Maritime History of the Great Lakes
The Novelty and the Compound Marine Engine in Central Canada
Publication
The Northern Mariner / Le marin du nord (St. John's, NL), Oct 2009, p. 413-424
Description
Creator
Lewis, Walter, Author
Media Type
Text
Item Type
Articles
Description
The compound marine steam engine, although developed as early as the 1820s, did not see widespread use on the Great Lakes until the late 1860s. This article helps explain why, by analyzing archival resources on the steamer Novelty, which served most of her career between Kingston and the Bay of Quinté in the 1850s. She was the first steamer equipped with a compound engine to operate on the Canadian coasts of the Great Lakes and suffered a series of mechanical failures and other mishaps before her loss in a collision with another ship. Her innovative machinery seems to have gone well beyond the technical capacity of its crew and the Kingston Foundry, the company contracted to keep its machines in working order.
Date of Publication
Oct 2009
Date Of Event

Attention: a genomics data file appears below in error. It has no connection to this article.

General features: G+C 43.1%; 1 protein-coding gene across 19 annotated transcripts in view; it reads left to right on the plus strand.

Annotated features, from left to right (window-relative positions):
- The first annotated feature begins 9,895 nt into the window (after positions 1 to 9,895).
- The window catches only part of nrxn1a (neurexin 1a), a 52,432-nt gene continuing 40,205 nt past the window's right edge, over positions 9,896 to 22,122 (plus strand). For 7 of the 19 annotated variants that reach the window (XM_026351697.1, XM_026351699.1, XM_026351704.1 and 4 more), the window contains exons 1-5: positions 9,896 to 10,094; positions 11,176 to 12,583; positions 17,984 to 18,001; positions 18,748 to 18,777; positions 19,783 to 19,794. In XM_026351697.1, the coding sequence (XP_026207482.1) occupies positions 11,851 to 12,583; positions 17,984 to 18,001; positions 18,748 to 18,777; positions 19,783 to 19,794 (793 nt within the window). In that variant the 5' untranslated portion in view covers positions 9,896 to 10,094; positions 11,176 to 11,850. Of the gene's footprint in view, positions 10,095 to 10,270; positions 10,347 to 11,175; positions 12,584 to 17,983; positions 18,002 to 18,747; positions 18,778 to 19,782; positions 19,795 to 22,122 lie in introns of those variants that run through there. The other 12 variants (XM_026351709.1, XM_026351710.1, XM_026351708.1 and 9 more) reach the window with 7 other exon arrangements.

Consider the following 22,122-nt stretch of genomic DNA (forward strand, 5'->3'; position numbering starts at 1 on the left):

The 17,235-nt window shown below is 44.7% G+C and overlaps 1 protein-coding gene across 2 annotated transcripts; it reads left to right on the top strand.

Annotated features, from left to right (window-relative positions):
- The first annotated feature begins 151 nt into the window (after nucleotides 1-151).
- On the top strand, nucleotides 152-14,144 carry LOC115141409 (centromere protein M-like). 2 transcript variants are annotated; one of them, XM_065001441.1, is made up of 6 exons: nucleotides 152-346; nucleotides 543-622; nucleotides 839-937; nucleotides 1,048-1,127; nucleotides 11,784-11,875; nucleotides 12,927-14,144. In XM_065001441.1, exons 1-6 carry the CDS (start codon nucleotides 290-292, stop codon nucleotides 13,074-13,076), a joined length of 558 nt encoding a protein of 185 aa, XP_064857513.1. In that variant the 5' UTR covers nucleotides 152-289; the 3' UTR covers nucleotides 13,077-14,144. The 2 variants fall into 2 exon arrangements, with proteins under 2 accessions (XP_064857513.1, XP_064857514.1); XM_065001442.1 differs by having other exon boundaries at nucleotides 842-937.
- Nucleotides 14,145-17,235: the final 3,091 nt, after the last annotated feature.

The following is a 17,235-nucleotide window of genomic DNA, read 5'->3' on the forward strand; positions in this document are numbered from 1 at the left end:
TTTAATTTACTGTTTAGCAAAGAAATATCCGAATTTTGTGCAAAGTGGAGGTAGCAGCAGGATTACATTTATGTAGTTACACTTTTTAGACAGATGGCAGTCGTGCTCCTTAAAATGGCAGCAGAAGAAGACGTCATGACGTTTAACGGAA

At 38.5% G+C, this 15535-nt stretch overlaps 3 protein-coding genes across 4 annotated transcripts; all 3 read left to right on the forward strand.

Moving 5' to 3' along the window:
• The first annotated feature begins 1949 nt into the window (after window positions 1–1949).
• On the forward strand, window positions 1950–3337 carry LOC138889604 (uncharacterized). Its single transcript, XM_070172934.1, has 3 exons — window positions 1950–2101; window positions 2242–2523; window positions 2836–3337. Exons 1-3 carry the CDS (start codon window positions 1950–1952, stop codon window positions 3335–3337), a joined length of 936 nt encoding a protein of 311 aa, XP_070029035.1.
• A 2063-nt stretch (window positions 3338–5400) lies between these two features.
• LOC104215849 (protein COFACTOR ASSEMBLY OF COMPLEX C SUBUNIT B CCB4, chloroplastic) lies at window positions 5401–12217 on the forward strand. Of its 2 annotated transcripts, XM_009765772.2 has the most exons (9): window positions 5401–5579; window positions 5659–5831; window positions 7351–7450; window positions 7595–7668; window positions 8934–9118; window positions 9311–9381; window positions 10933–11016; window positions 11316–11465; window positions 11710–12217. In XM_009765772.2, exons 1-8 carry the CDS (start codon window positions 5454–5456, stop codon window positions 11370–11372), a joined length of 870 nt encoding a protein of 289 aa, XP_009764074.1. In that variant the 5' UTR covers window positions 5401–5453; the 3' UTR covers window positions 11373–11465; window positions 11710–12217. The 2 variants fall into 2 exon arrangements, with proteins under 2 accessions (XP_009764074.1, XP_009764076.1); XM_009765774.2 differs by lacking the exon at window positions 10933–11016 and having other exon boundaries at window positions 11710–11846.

1847-1858
Subject(s)
Language of Item
English
Geographic Coverage
  • Ontario, Canada
    Latitude: 44.143611 Longitude: -77.255833
  • Ontario, Canada
    Latitude: 44.231388 Longitude: -76.473888
  • Quebec, Canada
    Latitude: 46.81228 Longitude: -71.21454
Copyright Statement
Protected by copyright: Uses other than research or private study require the permission of the rights holder(s). Responsibility for obtaining permissions and for any use rests exclusively with the user.
Copyright Holder
Canadian Nautical Research Society
Recommended Citation
The Northern Mariner/le marin du nord, XIX No. 4, (October 2009), 413-424
Contact
Canadian Nautical Research Society
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The Novelty and the Compound Marine Engine in Central Canada


The compound marine steam engine, although developed as early as the 1820s, did not see widespread use on the Great Lakes until the late 1860s. This article helps explain why, by analyzing archival resources on the steamer Novelty, which served most of her career between Kingston and the Bay of Quinté in the 1850s. She was the first steamer equipped with a compound engine to operate on the Canadian coasts of the Great Lakes and suffered a series of mechanical failures and other mishaps before her loss in a collision with another ship. Her innovative machinery seems to have gone well beyond the technical capacity of its crew and the Kingston Foundry, the company contracted to keep its machines in working order.